In the main lecture marking the 50th anniversary of the founding of the CP, Meir Vilner, at the time the secretary-general of Rakah (New Communist List), recounted the history of Communism in Palestine/Israel. The lecture was built around a theme that might be summarized as the progressive development of the Party from its Zionist origins toward a full and correct ideological appreciation of the conditions of the country: ‘After many developments, advances and setbacks, a Marxist–Leninist, Communist and Arab-Jewish party was formed in the country. As regards British rule in Palestine, Vilner approaches it as a classic military colony:


British mandatory rule in Palestine was a regular colonial rule, different only by name […] British imperialism exploited all aspects, political, agricultural and military, of the Zionist movement to implement its policies in the Middle East, in order to keep its economic positions (oil, markets) and strategic (the road to India) positions, and acted against the Arab anti-imperialist movement. Zionism, in this formulation of classic metropole colonialism, is attacked not because of its settler colonial nature, but for being a collaborator with British imperialism. Indeed, the disinheritance of the Palestinians is not ignored by Vilner. Recounting the Party’s struggle against the removal of Palestinian fellahin from their lands and their displacement from workplaces, he interprets it in anti-colonial and class terms. The analysis of the Party, then, was that the Jewish settlers themselves became colonial subjects. The resolutions of the Second Congress of the Party (1921) stated that ‘the present friendly approach of the English administration to the Jewish population is just a temporary expression of British imperial policy. With the first change in the political situation this policy will become hostile. A 1930 letter from a Comintern executive to Party members shows that this sentiment was shared by the Soviets:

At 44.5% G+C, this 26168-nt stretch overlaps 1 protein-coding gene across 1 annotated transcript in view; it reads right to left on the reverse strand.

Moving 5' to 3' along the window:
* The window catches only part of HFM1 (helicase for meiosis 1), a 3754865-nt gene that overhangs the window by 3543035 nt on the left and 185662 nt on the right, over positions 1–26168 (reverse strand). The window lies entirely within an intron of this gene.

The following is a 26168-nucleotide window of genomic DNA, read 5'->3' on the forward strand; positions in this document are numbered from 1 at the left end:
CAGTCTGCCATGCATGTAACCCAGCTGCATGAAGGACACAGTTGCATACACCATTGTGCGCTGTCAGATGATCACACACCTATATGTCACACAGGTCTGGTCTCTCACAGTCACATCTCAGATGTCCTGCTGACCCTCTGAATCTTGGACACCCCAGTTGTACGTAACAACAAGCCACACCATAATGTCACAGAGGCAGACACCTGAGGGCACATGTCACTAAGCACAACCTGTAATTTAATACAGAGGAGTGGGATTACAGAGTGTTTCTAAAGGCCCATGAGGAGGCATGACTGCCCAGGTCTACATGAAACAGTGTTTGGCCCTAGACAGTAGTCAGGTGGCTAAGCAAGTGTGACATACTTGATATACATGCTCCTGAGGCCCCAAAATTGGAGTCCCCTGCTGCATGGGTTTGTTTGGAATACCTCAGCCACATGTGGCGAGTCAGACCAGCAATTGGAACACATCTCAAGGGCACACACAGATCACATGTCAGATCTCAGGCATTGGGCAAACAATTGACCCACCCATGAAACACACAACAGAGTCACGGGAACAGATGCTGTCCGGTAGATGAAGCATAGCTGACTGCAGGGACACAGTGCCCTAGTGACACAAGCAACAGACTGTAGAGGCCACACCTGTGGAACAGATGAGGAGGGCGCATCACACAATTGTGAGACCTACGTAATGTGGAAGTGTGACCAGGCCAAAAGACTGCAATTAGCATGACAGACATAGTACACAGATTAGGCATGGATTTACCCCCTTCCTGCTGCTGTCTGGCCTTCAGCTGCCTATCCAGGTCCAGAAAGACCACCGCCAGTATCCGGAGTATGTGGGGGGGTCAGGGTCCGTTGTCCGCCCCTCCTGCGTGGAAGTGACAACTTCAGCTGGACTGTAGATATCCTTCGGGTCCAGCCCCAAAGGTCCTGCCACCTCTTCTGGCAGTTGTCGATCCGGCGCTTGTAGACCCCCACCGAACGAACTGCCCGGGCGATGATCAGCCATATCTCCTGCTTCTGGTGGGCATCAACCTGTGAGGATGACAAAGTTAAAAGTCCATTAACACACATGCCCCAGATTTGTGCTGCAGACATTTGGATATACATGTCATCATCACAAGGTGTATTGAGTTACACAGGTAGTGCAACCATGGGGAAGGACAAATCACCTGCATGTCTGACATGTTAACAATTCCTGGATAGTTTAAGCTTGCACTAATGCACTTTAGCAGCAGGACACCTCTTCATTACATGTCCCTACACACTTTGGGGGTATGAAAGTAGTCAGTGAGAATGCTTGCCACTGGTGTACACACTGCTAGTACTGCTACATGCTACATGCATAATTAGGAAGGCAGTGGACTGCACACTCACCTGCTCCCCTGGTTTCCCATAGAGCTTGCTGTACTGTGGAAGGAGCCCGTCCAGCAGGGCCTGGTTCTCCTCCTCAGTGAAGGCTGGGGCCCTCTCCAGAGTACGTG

The main thing in understanding this question is that Palestine is a colony of British imperialism safeguarding its rule with the help of the Jewish bourgeoisie. The Jewish national minority that is in a state of subjection in relation to British imperialism stands as a privileged minority against the Arab masses.


Apart from identifying Zionism with the Jewish middle class and imperialism, the document accepts the fact that the settler society, albeit privileged, is also subject to colonization.” [77]


It must be said that not only the Stalinists did not understand the nature of Zionism but so were the Trotskyists, such as the RCL led by Tony Cliff.


The RCL was incapable of challenging the PKP influence amongst the Arab workers because it did not possess a revolutionary understanding and program for Palestine. It was blinded by a superficial understanding of the “Jewish-Arab conflict” as a confrontation between two equally reactionary nationalist camps. They failed to see the colonial settler nature of Zionism, the subsequent real national oppression of the Arabs by the Zionists and hence the justified national liberation struggle of the Arab masses against the Zionists (which was betrayed by the Arab bourgeoisie and landlords).


This programmatic failure of the Trotskyists in Palestine – which reminds us of Lenin’s polemics against “imperialist economism” – became completely evident in an article by the RCL leader Tony Cliff in November 1938. In a chapter entitled “The Jewish-Arab conflict”, Cliff wrote:


What are the causes of this conflict? Two answers are advanced in Palestine. The Zionist groups say that the conflict is simply the collision of feudalism and reaction with the progressive forces of capitalism. The Arab nationalists and their Stalinist supporters claim that the collision is between the Arab liberation movement and Zionism.